With their deep red color and enduring hardness, garnets have been valued for both their beauty and their practical nature for centuries. Legend holds that Noah used a garnet lantern in the bow of the ark to guide him through the night. Deep red garnets were prized in Victorian jewelry and were believed to protect their wearer from nightmares. Found in Africa, Brazil, India, Madagascar, Canada and the United States, garnets have many decorative and industrial uses.
What Are Garnets?
Garnet actually refers to a group of minerals that are similar in their composition and properties. Composed of silica and one of several metal molecules, garnets don't cleave like diamonds and other faceted jewels. Instead, when broken they fracture sharply. Garnets are very hard, from 6 to 7.5 on the Mohs hardness scale, compared to 10 for diamonds and 3 for calcite. This hardness, and the sharpness of crushed garnet, makes it ideal for many industrial purposes.
The name garnet comes from the Latin word "granatium," which means pomegranate. Deep red garnets were thought to resemble pomegranate seeds. At some point, the "r" and "a" in granat were transposed, and the stones became known as garnets.
The size and quality of garnet determine how it is used. Only the largest, most perfect specimens go into jewelry.
Almandine or almandite ranges in color from black to dark red to orange to brown. The color comes from magnesium and iron in the molecules.
Andradite and grossular garnets include the highly prized green garnets. Andradite draws its yellow, green and brown coloration from calcium and iron. Andradites are rare and valuable, prized for their luster and a favorite with jewelers. Grossular or grossularite can be green, red, yellow or orange and may even be clear. Like andradite, it also contains calcium and iron. Some grossular garnets are a deep green, resembling jade and are known as African jade. They are sometimes carved into animals, flowers or decorative figures. While both andradite and glossular contain calcium and iron, glossular is harder, but andradite is more brilliant.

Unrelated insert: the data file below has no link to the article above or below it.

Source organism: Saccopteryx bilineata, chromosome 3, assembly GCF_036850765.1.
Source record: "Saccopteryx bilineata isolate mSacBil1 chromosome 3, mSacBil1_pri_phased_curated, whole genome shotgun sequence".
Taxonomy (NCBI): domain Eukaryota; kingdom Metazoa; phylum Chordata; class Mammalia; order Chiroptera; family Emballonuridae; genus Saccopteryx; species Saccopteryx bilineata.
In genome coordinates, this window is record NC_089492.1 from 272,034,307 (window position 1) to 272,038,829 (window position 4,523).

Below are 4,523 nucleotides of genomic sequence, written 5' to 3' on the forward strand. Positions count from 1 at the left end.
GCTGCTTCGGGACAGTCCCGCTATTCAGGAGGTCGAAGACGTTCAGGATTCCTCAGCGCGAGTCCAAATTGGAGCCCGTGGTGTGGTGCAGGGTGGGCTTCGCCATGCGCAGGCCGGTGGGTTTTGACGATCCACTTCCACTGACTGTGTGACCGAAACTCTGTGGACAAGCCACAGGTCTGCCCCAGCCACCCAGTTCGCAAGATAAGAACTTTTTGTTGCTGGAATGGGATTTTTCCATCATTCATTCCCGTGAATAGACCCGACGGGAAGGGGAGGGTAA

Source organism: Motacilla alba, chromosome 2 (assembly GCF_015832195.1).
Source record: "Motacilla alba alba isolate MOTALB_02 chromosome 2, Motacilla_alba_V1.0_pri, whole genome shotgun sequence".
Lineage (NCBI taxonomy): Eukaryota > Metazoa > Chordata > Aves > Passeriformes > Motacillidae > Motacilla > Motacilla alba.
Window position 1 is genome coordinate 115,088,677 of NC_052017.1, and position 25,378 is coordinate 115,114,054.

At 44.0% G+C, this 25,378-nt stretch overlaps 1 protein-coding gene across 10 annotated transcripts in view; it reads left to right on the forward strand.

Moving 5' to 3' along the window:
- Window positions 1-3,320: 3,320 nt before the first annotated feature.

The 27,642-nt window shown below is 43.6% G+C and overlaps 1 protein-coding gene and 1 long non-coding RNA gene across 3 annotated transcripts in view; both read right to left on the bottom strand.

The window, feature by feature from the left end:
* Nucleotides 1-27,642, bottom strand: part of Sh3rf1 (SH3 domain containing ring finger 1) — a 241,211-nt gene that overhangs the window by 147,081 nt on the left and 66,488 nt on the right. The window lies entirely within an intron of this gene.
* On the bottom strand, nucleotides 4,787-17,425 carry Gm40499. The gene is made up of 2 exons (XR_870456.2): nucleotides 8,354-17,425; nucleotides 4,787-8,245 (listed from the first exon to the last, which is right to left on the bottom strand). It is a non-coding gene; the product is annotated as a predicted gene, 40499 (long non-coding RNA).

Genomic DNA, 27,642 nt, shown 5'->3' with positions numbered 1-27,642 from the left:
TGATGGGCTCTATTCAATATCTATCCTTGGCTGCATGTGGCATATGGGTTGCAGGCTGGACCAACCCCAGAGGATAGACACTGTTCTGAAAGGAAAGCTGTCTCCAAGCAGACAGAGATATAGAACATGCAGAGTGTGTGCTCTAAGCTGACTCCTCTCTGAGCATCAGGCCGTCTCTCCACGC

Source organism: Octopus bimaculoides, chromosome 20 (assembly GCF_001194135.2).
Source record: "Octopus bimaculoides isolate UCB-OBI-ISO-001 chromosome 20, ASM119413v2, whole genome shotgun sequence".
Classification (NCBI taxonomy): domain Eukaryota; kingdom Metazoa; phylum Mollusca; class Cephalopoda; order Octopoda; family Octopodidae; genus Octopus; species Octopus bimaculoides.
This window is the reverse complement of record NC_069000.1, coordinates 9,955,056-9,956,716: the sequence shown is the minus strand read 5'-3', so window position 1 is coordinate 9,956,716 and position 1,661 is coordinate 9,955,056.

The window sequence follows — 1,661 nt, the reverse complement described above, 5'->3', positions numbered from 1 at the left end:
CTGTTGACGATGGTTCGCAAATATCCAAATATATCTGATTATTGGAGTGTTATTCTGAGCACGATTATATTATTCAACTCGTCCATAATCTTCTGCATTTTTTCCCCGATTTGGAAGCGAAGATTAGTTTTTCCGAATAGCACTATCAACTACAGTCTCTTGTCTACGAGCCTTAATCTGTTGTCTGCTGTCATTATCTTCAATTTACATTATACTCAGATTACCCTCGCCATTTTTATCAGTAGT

Another green garnet is Uvarovite, a chromium-bearing garnet that is always green. Its bright, emerald color makes it a sought-after drusy gem for jewelry. Drusy gems consist of tiny crystals deposited on a surface, rather than a single, large cut gem.
Pyrope garnets are always red, ranging from deep red, almost black, to purplish red, due to the presence of chrome. The name rhodolite comes from the Greek word for rose, "rhodo," which refers to the stone's lovely pink-to-red color. Rhodolites are among the most expensive and prized garnets for jewelry.
Spessartine is bright yellowish orange to orange-red, due to the presence of manganese and aluminum. It is also known as spessartite, but this is also the name of a different kind of rock.
Sanding and Polishing
The majority of garnets today are used as industrial abrasives. Garnet is crushed, then graded by size. Garnets are made into sandpaper, sanding belts, discs and strips. Garnet particles are used to polish wood and glass, especially optical glass.
Garnets are also used in abrasive powders and as the abrasive mixed with water and blasted through a jet. Unlike sand or silica, which were previously used in water and sand blasting, garnet doesn't break down during these processes, so can be recycled to be used over and over.
Other Industrial Uses
Garnet particles are mixed with water and fired in a high-speed jet in a process known as water jet cutting. Water jet cutting slices through metal and even granite with precision and with less dust and noise than other cutting methods.
Because garnet is inert and resists chemical degradation, it's used in water filtration. Garnet also sees use in the manufacturing of computer chips.
Garnet is the birthstone for January. Considered a semiprecious stone, garnets occur in every color but blue, but are most associated with a deep red color. Garnets vary in degree of transparency. Garnets can be hard to distinguish from rubies with the naked eye, as they share similar properties.
Cynthia Myers is the author of numerous novels and her nonfiction work has appeared in publications ranging from "Historic Traveler" to "Texas Highways" to "Medical Practice Management." She has a degree in economics from Sam Houston State University.